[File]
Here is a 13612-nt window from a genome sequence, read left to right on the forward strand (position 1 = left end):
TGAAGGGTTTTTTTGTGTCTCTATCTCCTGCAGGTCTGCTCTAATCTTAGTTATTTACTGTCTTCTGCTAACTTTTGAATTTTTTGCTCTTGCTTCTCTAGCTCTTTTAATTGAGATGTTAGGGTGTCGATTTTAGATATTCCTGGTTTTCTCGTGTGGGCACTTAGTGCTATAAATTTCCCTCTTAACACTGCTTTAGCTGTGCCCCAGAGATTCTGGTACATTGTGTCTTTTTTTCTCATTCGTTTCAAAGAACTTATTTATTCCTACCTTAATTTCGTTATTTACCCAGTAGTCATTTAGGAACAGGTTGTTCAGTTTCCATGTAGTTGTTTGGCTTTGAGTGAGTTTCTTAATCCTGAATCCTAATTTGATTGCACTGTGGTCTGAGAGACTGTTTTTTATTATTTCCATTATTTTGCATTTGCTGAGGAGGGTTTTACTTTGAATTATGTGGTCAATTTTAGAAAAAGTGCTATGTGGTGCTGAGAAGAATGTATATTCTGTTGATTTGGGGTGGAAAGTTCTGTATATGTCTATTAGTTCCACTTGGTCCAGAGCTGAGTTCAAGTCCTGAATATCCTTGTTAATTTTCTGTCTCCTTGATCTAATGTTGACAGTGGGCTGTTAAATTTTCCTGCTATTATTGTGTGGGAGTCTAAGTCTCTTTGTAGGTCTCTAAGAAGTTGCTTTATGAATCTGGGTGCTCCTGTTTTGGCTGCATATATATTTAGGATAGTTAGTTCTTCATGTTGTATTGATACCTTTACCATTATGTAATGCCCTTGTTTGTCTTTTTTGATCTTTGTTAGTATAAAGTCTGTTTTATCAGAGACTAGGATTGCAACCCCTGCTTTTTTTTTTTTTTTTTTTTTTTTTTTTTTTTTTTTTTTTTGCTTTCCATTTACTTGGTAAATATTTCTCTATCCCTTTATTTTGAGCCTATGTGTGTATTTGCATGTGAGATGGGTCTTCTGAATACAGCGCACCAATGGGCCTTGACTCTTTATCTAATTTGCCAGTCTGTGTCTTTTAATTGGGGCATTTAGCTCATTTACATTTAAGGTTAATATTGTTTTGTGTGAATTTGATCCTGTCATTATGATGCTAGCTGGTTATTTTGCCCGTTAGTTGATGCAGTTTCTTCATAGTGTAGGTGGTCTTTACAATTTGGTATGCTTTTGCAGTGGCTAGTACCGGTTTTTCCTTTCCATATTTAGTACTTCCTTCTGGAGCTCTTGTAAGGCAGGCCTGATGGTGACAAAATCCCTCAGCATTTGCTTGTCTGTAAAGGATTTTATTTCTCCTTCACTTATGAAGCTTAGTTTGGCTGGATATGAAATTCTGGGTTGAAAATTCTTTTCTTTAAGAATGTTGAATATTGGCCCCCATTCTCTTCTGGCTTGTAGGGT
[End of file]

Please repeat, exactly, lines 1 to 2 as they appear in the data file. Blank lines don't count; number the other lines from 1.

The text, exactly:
Here is a 13612-nt window from a genome sequence, read left to right on the forward strand (position 1 = left end):
TGAAGGGTTTTTTTGTGTCTCTATCTCCTGCAGGTCTGCTCTAATCTTAGTTATTTACTGTCTTCTGCTAACTTTTGAATTTTTTGCTCTTGCTTCTCTAGCTCTTTTAATTGAGATGTTAGGGTGTCGATTTTAGATATTCCTGGTTTTCTCGTGTGGGCACTTAGTGCTATAAATTTCCCTCTTAACACTGCTTTAGCTGTGCCCCAGAGATTCTGGTACATTGTGTCTTTTTTTCTCATTCGTTTCAAAGAACTTATTTATTCCTACCTTAATTTCGTTATTTACCCAGTAGTCATTTAGGAACAGGTTGTTCAGTTTCCATGTAGTTGTTTGGCTTTGAGTGAGTTTCTTAATCCTGAATCCTAATTTGATTGCACTGTGGTCTGAGAGACTGTTTTTTATTATTTCCATTATTTTGCATTTGCTGAGGAGGGTTTTACTTTGAATTATGTGGTCAATTTTAGAAAAAGTGCTATGTGGTGCTGAGAAGAATGTATATTCTGTTGATTTGGGGTGGAAAGTTCTGTATATGTCTATTAGTTCCACTTGGTCCAGAGCTGAGTTCAAGTCCTGAATATCCTTGTTAATTTTCTGTCTCCTTGATCTAATGTTGACAGTGGGCTGTTAAATTTTCCTGCTATTATTGTGTGGGAGTCTAAGTCTCTTTGTAGGTCTCTAAGAAGTTGCTTTATGAATCTGGGTGCTCCTGTTTTGGCTGCATATATATTTAGGATAGTTAGTTCTTCATGTTGTATTGATACCTTTACCATTATGTAATGCCCTTGTTTGTCTTTTTTGATCTTTGTTAGTATAAAGTCTGTTTTATCAGAGACTAGGATTGCAACCCCTGCTTTTTTTTTTTTTTTTTTTTTTTTTTTTTTTTTTTTTTTTTGCTTTCCATTTACTTGGTAAATATTTCTCTATCCCTTTATTTTGAGCCTATGTGTGTATTTGCATGTGAGATGGGTCTTCTGAATACAGCGCACCAATGGGCCTTGACTCTTTATCTAATTTGCCAGTCTGTGTCTTTTAATTGGGGCATTTAGCTCATTTACATTTAAGGTTAATATTGTTTTGTGTGAATTTGATCCTGTCATTATGATGCTAGCTGGTTATTTTGCCCGTTAGTTGATGCAGTTTCTTCATAGTGTAGGTGGTCTTTACAATTTGGTATGCTTTTGCAGTGGCTAGTACCGGTTTTTCCTTTCCATATTTAGTACTTCCTTCTGGAGCTCTTGTAAGGCAGGCCTGATGGTGACAAAATCCCTCAGCATTTGCTTGTCTGTAAAGGATTTTATTTCTCCTTCACTTATGAAGCTTAGTTTGGCTGGATATGAAATTCTGGGTTGAAAATTCTTTTCTTTAAGAATGTTGAATATTGGCCCCCATTCTCTTCTGGCTTGTAGGGT